The war in Ukraine - what is the possibility of the use biological and chemical weapons
Russia has claimed that biological weapons are being developed in laboratories in Ukraine with support from the United States. It says material is being destroyed to conceal the country's weapons programme, but the US says this is "total nonsense" and that Russia is inventing false narratives to justify its actions in Ukraine. Russia has accused the US and Ukraine of working with "pathogens of dangerous infections" in 30 laboratories across the country. Pathogens are microorganisms that can cause disease.
Pressure on the world
Russia can use biological and chemical arms, if it does then this will put massive pressure on the rest of the world to act. It's generally said that the largest stockpiles of chemical and biological weapons were accrued during the Cold War. And the two largest players — known to have had (or still have) chemical weapons — were the United States and Soviet Russia. But beyond that it is hard to tell. The Arms Control Association, a political advisory body in the US, says that when the Chemical Weapons Convention (CWC) came into force in 1997, eight of its signatories declared stockpiles. Those countries included Albania, India, Iraq, Libya, Syria, the United States, Russia and one country that remained anonymous.
It has found in Ukraine and the blistering international reaction to its invasion, Syria was a relatively low-cost intervention for Moscow.“The scope of the Ukraine war is different,” said Charles Lister, the director of the Syria and counter-terrorism programme at the Middle East Institute. “But some of the tactics were definitely learned and deployed in Syria.
There are increasing concerns that Russia could be prepared to use chemical weapons to attack Ukraine, with Western officials and strategists warning the threat posed by Moscow and Russian President Vladimir Putin in this regard is credible and serious.
United Nations awareness
The United Nations is aware of any biological weapons programmes, the High Representative of Disarmament Affairs told the Security Council at an emergency meeting on 11th March 2022 to address related concerns in Ukraine.“Situations such as this demonstrate the need to strengthen the Biological Weapons Convention,” said Izumi Nakamitsu, referring to the Convention on the Prohibition of the Development and Stockpiling of Bacteriological (Biological) and Toxin Weapons and on Their Destruction, which entered into force in 1975.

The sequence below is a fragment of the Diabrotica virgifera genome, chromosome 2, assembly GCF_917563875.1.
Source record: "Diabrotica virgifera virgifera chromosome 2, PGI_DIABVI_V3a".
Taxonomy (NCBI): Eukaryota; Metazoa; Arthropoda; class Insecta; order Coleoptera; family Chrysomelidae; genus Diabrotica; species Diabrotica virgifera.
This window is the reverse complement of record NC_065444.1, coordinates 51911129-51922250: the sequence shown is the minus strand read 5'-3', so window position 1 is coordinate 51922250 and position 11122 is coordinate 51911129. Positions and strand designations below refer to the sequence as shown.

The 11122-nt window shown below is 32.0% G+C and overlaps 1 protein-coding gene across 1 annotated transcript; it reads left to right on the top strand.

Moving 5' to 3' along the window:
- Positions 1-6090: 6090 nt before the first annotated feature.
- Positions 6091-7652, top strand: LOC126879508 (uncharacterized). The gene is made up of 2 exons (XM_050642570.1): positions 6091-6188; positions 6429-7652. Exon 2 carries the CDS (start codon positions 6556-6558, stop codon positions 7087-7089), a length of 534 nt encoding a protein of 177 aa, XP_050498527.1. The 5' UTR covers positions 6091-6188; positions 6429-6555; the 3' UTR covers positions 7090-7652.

Aware of media reports on allegations of biological weapons programmes, she encouraged States parties to the Convention — including the Russian Federation and Ukraine — to consider making use of the available procedures to resolve related issues.
The United Nations on March 11 said it was not aware of any biological weapons program in Ukraine, while Washington expressed concern that Russia was spreading the unproven claim in order to launch its own biological or chemical attacks.
Under a 2005 agreement, the Pentagon has assisted several Ukrainian public health laboratories with improving the security of dangerous pathogens and technology used in research. The U.S. envoy to the United Nations, Linda Thomas-Greenfield, said on 11th_March 2022 Washington was "deeply concerned" that Russia called the session as a "false flag effort" aimed at laying the groundwork for its own use of biological or chemical weapons in Ukraine.
In resolution 1540 (2004), the Security Council decided that all States shall refrain from providing any form of support to non-State actors that attempt to develop, acquire, manufacture, possess, transport, transfer or use nuclear, chemical or biological weapons and their means of delivery, in particular for terrorist purposes. The resolution requires all States to adopt and enforce appropriate laws to this effect as well as other effective measures to prevent the proliferation of these weapons and their means of delivery to non-State actors, in particular for terrorist purposes.
On 22 April 2021, the Council unanimously adopted resolution 2572, which extended, until 28 February 2022, the mandate of the 1540 Committee and its group of experts. At the time, the Council opted for a straightforward renewal of the mandate to allow the Committee to complete the comprehensive review of the implementation of 1540. However, the review has yet to be finalised because the open consultations have not been held.
What should be done
It has become necessary for there to be a role for the United Nations and a mechanism for implementing Security Council resolutions related to the follow-up to the implementation of Resolution 2572, and for the supervision and inspection teams to work by visiting laboratories and centers to ensure their safety, as this is considered a threat to international security.
By: Jassim Mohamad